Tank Two: Choosing Between A Single- And Dual-Tank Compressor

Of all the things you have to look at when you try to choose an air compressor, the number of tanks seems like the strangest. Is there really a difference, given that compressor tanks can be made in several sizes? There are differences, it turns out, and they can have an effect on how you use the tank and even if you'll be able to use it at all.

More Air

As you'd think, a dual-tank compressor would hold more air because you could have two big tanks instead of one. This is a small difference, though, as you could also just get a big single-tank compressor. However, it is a difference to keep in mind when taking price and overall size into account. You could get a little more air power with a dual-tank compressor.

Better Balance

Dual-tank compressors do offer more stability and better balance. This is essential if you'll be using the tank on an uneven surface like a pitted dirt road or field. Many of the parts on dual-tank compressors sit lower, giving the apparatus a lower center of gravity. The two tanks also balance the compressor better. A single-tank compressor can be stable depending on the shape (e.g., pancake-shaped vs. skinny column), but a dual-tank compressor might be better if you need that stability.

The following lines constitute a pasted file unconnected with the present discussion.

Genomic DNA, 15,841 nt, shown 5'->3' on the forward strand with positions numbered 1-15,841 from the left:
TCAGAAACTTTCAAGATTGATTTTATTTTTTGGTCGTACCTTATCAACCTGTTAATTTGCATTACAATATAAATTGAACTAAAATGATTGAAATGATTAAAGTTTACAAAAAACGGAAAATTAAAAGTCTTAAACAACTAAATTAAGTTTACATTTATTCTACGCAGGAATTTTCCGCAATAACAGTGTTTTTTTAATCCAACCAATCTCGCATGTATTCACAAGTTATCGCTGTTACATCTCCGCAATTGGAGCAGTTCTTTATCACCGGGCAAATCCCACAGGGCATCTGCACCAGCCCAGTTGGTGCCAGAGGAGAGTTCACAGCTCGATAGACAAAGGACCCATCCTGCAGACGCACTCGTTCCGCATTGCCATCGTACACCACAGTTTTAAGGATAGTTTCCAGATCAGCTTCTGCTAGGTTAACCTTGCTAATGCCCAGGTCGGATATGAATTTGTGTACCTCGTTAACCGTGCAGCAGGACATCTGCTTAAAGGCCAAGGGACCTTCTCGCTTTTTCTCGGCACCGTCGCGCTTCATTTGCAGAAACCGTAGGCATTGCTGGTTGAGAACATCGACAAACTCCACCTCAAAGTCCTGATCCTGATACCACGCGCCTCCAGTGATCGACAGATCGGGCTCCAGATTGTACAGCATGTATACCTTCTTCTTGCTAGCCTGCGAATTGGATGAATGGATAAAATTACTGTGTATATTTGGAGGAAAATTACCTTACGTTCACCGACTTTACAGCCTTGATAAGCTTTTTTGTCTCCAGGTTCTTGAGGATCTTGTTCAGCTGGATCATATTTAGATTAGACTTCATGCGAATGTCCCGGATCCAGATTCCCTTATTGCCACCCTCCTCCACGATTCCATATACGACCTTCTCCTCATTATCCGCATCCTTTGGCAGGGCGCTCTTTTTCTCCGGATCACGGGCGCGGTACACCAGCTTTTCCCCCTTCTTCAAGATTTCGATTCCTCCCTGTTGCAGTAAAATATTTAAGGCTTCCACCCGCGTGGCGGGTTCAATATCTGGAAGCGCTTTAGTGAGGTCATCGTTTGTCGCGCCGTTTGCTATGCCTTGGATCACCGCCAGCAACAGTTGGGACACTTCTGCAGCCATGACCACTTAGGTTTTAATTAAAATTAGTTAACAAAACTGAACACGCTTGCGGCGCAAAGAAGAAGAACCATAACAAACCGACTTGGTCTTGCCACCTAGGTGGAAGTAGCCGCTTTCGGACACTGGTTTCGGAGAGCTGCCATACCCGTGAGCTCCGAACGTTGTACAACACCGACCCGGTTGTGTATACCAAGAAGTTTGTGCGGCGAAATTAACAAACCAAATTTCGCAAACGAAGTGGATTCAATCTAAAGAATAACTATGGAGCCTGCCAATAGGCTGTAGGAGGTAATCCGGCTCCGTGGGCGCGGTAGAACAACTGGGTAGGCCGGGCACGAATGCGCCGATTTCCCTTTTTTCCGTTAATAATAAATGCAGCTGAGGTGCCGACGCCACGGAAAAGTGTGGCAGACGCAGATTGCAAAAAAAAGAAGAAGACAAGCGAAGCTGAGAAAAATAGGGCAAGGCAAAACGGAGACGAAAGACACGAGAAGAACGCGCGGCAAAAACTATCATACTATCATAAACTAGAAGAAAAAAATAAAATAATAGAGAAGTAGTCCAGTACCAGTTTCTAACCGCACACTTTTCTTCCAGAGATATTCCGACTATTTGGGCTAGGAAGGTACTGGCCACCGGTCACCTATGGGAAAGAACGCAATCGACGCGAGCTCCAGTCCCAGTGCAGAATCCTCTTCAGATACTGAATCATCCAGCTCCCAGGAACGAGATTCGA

Less Maintenance

One tank means less to maintain. If you don't want to deal with a lot of maintenance, a single-tank compressor will be easier for you to handle. With two tanks, you have the two tanks, two connectors, and two of several other parts. That's more that can break and cause you to have to take the tank in for repairs.

Backup Air

At the same time, two tanks means that if one malfunctions, you still have the other tank holding air and ready to go. If a single-tank compressor breaks, that's it -- it's unusable. Depending on what happens to a dual-tank, though, you could still be able to use it for a while before taking it in for repairs. This can be a questionable benefit, though, because you'd have to know which parts need to be working on both tanks to prevent malfunctions, bursting tanks, and so on.

Your best bet is to talk to compressor dealers and see which sizes and shapes they offer. Show them where and how you'll have to use the compressor, and for what, and they should be able to help you find a good one.